Sexual abuse and accepting attitudes towards intimate partner rape in Uganda
Main Article Content
Objective: The aim was to study sexual abuse, accepting attitudes towards intimate partner rape and psychological concomitants in intimate partner relationships in Uganda.
Method: A questionnaire was completed by 315 respondents (174 females and 141 males). The mean age for females was 31.7 years (SD = 10.3) and 33.6 (SD = 12.4) for males.
Results: Females scored significantly higher than males on victimisation from aggression due to denial of sex, victimisation from sexual abuse, and psychological concomitants of intimate partner rape. The acceptance rate for rape in intimate relationships was high, only one percent among females and two percent among males reported zero tolerance. Victimisation from sexual abuse as well as psychological concomitants of intimate partner rape were significantly higher among respondents who had completed only primary school compared to those with a higher education. Accepting attitudes towards rape in intimate relationships were positively correlated with age, no sex differences were found. Respondents with higher educational levels reported significantly lower levels of acceptance of intimate partner rape. For females, but not for males, accepting attitudes correlated positively with both victimisation and psychological concomitants.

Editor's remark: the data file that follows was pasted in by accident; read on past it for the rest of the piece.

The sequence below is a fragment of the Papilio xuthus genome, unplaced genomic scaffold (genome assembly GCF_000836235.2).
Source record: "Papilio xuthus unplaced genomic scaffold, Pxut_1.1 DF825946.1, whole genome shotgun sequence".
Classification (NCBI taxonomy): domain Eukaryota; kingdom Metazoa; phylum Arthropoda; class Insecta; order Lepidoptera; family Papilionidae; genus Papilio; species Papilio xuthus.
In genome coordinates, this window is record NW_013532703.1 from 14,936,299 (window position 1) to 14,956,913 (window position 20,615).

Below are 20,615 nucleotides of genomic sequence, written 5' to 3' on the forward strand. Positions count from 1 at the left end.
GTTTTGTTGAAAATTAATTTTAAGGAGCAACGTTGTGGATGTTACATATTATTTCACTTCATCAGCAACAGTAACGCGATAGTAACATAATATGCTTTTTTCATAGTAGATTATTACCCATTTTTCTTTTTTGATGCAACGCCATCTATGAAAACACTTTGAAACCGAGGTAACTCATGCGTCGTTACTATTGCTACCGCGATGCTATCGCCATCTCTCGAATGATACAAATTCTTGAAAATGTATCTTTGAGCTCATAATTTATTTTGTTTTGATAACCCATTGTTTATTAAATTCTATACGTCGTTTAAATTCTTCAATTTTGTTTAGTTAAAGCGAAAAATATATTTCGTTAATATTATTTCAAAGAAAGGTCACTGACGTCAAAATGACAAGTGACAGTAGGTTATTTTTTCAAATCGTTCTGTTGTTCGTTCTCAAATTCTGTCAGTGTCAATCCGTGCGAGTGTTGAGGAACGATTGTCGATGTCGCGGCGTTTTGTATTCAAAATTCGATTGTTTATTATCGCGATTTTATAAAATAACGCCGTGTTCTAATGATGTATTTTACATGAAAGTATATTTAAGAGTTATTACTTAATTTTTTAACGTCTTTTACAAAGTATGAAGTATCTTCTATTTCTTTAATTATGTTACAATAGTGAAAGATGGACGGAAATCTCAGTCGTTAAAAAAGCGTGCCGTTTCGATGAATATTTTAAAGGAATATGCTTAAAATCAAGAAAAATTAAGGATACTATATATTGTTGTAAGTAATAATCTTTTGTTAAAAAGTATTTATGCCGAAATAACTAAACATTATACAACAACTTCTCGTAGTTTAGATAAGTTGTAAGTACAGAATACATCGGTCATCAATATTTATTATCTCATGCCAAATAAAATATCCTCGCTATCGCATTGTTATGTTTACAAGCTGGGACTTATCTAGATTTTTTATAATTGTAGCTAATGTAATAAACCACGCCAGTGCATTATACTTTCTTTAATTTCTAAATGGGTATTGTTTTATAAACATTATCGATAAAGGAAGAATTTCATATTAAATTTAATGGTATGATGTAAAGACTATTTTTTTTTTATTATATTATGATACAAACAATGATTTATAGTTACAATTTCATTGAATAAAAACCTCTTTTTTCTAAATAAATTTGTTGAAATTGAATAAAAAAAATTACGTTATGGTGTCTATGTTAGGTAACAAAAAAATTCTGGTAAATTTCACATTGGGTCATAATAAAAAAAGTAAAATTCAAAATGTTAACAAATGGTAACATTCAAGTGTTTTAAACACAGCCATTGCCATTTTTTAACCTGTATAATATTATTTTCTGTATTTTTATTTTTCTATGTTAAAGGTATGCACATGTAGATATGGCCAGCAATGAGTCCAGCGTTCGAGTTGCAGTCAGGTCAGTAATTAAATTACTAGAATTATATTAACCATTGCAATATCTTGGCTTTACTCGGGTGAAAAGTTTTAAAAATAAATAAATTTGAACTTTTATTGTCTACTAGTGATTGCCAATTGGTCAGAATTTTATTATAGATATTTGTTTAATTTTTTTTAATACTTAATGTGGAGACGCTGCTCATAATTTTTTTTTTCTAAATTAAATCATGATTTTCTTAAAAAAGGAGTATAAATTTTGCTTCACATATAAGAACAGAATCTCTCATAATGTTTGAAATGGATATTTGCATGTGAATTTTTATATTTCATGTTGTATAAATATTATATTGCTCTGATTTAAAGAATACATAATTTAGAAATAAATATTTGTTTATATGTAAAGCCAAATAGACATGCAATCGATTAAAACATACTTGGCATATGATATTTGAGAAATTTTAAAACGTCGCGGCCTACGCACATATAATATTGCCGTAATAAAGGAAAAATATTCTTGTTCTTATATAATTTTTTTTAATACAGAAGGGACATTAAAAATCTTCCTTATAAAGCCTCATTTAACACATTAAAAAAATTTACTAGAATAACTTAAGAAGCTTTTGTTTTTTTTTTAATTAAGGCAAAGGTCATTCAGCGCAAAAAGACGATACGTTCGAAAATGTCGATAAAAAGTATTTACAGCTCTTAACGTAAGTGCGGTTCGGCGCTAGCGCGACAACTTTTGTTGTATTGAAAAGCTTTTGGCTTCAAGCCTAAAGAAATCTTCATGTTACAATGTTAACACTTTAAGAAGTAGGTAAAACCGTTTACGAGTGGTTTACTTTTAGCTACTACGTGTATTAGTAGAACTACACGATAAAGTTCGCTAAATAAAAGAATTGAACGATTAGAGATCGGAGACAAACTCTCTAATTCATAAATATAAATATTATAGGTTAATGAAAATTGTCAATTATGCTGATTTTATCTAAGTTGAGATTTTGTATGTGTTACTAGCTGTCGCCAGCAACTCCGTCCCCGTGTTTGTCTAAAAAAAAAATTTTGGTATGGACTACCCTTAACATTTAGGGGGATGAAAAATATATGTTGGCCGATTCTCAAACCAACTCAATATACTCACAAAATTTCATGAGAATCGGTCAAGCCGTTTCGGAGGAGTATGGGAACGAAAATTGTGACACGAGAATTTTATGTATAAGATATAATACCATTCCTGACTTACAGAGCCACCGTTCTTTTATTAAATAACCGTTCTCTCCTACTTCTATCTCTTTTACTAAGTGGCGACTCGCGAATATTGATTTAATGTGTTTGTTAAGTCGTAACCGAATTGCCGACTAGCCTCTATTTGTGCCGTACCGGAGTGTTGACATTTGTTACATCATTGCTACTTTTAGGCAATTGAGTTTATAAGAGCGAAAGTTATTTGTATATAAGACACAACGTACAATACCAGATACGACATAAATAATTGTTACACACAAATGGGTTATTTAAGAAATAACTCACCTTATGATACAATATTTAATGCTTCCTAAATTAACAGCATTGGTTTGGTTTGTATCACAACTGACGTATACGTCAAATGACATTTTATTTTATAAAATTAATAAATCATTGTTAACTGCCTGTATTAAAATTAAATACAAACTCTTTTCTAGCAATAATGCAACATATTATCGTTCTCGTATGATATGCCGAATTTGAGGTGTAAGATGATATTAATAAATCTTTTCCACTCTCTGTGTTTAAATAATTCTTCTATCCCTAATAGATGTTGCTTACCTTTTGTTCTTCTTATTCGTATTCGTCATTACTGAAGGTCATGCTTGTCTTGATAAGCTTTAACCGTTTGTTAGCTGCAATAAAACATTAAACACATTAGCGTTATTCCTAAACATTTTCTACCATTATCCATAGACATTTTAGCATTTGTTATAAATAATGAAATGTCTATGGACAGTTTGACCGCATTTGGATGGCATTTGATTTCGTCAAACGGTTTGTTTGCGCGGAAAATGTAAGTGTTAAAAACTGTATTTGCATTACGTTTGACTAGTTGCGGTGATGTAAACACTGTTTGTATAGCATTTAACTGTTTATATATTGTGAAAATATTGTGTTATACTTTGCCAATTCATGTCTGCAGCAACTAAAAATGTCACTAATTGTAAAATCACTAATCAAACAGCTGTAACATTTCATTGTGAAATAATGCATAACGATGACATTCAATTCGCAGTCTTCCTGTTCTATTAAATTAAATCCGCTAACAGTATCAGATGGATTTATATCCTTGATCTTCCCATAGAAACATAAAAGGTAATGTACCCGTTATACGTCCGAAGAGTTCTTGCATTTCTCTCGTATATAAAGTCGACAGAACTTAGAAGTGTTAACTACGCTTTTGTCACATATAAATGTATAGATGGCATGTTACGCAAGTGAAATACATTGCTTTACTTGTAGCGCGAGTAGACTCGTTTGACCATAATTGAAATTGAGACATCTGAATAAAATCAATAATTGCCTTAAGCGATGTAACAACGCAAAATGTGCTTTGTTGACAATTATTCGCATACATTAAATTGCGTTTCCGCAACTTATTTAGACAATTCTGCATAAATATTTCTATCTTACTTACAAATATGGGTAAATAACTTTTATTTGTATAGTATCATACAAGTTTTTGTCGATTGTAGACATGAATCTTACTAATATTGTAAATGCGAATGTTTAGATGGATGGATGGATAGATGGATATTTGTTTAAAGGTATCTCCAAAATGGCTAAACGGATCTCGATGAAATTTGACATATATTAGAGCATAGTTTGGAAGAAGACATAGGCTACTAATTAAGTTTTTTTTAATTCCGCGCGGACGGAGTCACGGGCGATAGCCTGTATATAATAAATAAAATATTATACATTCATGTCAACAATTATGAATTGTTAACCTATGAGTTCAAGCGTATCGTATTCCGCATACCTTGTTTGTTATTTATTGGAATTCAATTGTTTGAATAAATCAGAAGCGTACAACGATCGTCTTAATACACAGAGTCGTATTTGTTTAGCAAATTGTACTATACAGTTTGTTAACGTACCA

Conclusions: Victimisation from sexual abuse, psychological concomitants and accepting attitudes towards intimate partner rape were all related to low educational level. Reasons for the high levels of accepting attitudes towards intimate partner rape especially among female victims are discussed.
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